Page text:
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From the President's Office, June 2008

Dear Friend:

New Survey Looks at Tomorrow's Nonprofit Leaders

When the Baby Boomers begin to retire en masse from the nonprofit sector, will the next generation be ready to replace them? And more important, will they be willing? These crucial questions are addressed in a new survey, Ready to Lead, conducted by the Meyer Foundation in cooperation with CompassPoint, the Anne E. Casey Foundation, and Nearly 6,000 individuals took part in the survey, the majority of whom were employed within the nonprofit sector at the time, none of whom had ever served as an executive director.

Undertaken in September 2007, the survey is a follow-up to the 2006 report Daring to Lead, which revealed that three-quarters of current nonprofit executive directors planned to leave their positions within five years. The reasons given included general burnout and insufficient compensation for their efforts. This new survey suggests that the next generation of potential executive directors is well aware of this dissatisfaction and that they are watching it closely as they carefully choose the next steps on their career paths.

Although the results of the latest survey show an encouraging attitude among members of Generations X and Y toward the pursuit of a meaningful career in public service, they also reveal the numerous perceptions and stark realities that could drive potential leaders away from the nonprofit sector. The majority of the survey's participants had doubts about the financial viability of a nonprofit career, most notably worrying about their retirement years. More than two-thirds of the participants reported that they feel they are currently undercompensated.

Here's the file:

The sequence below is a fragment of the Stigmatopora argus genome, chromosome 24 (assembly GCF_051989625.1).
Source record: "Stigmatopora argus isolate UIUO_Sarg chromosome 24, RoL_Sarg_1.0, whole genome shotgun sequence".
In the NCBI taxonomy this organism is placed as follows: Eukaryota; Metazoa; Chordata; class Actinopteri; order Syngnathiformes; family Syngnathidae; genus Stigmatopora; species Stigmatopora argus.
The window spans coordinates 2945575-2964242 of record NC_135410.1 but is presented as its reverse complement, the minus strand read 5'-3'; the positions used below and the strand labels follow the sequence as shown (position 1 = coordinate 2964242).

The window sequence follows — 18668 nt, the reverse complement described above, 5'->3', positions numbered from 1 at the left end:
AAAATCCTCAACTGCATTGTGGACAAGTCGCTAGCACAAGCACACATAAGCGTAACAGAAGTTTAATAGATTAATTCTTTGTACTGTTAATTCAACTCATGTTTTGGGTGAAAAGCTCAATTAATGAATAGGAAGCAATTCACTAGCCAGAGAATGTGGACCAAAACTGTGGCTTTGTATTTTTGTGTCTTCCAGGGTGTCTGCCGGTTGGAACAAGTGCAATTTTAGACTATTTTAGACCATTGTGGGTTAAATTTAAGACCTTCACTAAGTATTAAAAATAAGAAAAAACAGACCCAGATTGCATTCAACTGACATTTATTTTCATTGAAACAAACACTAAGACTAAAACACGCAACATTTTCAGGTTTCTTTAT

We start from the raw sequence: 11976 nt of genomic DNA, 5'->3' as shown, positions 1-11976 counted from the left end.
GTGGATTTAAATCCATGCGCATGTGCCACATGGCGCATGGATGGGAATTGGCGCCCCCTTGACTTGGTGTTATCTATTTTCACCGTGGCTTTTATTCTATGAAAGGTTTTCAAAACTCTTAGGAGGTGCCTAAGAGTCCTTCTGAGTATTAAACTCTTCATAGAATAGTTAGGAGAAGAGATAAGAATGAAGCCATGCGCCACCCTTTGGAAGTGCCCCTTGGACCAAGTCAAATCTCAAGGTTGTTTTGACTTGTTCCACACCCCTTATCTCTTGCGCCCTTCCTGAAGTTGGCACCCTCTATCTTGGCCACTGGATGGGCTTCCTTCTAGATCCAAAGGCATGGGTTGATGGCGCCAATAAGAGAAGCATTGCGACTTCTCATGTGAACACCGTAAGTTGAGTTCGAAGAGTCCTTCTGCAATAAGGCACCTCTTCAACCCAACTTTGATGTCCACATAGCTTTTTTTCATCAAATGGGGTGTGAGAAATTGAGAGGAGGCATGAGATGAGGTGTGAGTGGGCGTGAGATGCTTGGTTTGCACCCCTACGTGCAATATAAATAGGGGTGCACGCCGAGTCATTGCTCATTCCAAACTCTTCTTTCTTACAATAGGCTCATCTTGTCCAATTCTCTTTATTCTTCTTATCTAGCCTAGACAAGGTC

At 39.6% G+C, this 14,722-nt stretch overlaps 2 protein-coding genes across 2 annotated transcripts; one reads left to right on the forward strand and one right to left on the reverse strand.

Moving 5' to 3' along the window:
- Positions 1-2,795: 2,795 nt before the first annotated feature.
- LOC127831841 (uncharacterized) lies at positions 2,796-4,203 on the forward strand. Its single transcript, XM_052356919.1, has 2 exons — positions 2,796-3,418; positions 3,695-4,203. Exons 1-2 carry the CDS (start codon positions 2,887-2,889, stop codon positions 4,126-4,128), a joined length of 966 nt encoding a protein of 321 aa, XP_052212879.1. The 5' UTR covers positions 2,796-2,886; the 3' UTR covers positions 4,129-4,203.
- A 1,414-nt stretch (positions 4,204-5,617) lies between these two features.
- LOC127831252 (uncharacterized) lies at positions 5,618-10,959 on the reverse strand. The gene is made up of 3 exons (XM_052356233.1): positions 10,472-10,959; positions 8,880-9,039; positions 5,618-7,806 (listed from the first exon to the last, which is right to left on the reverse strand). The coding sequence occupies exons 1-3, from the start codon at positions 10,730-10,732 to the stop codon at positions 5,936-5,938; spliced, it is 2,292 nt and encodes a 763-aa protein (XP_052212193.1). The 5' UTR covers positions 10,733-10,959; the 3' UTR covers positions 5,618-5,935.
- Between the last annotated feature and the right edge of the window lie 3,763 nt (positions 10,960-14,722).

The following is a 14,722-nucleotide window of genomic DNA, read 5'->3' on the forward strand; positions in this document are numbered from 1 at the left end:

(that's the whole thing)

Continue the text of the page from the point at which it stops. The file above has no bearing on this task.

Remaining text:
Additionally, where about a third of those surveyed aspire to the position of executive director, the results show that many feel they are not being properly mentored to step up to leadership positions within their own organizations. This feeling supports—or perhaps feeds off of—the general perception that nonprofits tend to turn to outsiders for top positions rather than hiring from within as private businesses are prone to do. Another notable obstacle revealed is the participants' fear of being held responsible for an organization's fundraising efforts, more specifically the fear of being held responsible for failing to secure enough money.

As the workforce contracts with the departure of the Baby Boomers, competition for future leaders is expected to increase sharply. The nonprofit sector will have to battle with the government and private business sectors for the right to hire the next generation's best and brightest. So will nonprofits be able to compete despite these negative perceptions? Despite generally offering less money and fewer benefits?